Senior services could receive boost from plan
DENVER — Seniors who need help with meals or other services could see a new funding source for those programs under a bill approved in a Senate committee Friday.
As part of a bill to reinstate dental care services to the elderly, an amendment was tacked on to the bill allocating the unused portion of the senior homestead exemption to pay for other senior programs, such as Meals on Wheels.
This year, the Legislature approved nearly $100 million for the property tax exemption given to seniors 65 and older who have lived in their homes 10 years or longer. It is only the fifth time the exemption has been funded since voters approved it in 2000.
Because not all of that money is used, Sen. Jeanne Nicholson, D-Black Hawk, amended House Bill 1326 to use any leftover funds for senior programs.
According to the Colorado Department of Property Taxation, the most funds that went unused was about $770,000.
The bill heads to the Senate for more debate.
The Senate gave preliminary approval to a bill designed to address a Colorado Court of Appeals decision last year that ballots are subject to the Colorado Open Records Act.
Under SB155, ballots would be exempt from the act 45 days before an election and however long it takes afterwards for county clerks to complete their counts, including any recounts that might be needed.
“What we’re trying to do here is balance the right to transparency in elections and also the right of an individual voter to the privacy of their ballots,” said Sen. Rollie Heath, D-Boulder, who introduced the bill with Sen. Jean White, R-Hayden. “What this bill fundamentally does is it stays CORA from the time the ballots are first cast ... until the clerks certify these ballots. After that, it is subject to the normal CORA.”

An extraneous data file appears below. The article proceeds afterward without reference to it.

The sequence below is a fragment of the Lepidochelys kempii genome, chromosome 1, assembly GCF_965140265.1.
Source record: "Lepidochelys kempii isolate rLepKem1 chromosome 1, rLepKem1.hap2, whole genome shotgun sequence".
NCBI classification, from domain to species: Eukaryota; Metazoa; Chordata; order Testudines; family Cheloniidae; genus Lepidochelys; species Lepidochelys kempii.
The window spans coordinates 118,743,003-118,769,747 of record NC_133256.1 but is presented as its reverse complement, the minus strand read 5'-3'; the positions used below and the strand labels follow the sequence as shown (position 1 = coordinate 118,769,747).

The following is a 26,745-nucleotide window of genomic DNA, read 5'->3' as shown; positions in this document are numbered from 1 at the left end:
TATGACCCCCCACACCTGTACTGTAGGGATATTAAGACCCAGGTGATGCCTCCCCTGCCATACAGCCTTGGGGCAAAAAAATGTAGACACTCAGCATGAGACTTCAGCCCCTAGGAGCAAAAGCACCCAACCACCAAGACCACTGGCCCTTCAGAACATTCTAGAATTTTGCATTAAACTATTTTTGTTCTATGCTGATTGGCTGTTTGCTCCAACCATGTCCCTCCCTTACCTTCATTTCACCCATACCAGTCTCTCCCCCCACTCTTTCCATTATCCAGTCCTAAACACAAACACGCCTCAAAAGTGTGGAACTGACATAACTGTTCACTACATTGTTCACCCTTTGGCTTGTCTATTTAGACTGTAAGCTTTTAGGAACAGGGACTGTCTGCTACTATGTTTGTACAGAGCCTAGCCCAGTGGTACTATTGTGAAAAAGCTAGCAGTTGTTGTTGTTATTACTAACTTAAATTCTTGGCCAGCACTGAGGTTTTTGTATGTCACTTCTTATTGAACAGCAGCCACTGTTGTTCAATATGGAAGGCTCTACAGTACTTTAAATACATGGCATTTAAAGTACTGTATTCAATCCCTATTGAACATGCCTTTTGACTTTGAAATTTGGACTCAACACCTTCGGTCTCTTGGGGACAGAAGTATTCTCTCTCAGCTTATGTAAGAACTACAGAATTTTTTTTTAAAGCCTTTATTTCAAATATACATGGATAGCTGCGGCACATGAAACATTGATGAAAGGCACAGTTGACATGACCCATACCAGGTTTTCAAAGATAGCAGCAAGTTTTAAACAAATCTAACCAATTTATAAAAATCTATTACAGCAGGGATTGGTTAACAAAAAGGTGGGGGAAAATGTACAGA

The Senate also gave its preliminary nod to a bill that creates more state and local government oversight of the 11 governor-appointed public trustees in the state, including Mesa County Public Trustee Paul Brown.
The measure, HB1329, requires those trustees to use the state or county’s procurement rules when entering into contracts of $20,000 or more.
The bill also was amended to require the trustees to submit their budgets to county commissioners for review, but does not give commissioners the authority to alter those budgets.
The bill also was amended to require the trustees to face state audits once a year, rather than every two years.
Gov. John Hickenlooper issued his first veto of the session on Friday, nixing a bill that would have expanded the number of regional tourism projects that could be funded in any single year.
Under the state’s Regional Tourism Act, the Colorado Economic Development Commission can approve up to two projects, capped at $50 million for both.
The measure Hickenlooper vetoed, SB124, would have increased that to six projects.
The governor said he vetoed the bill because it seemed like too much too fast.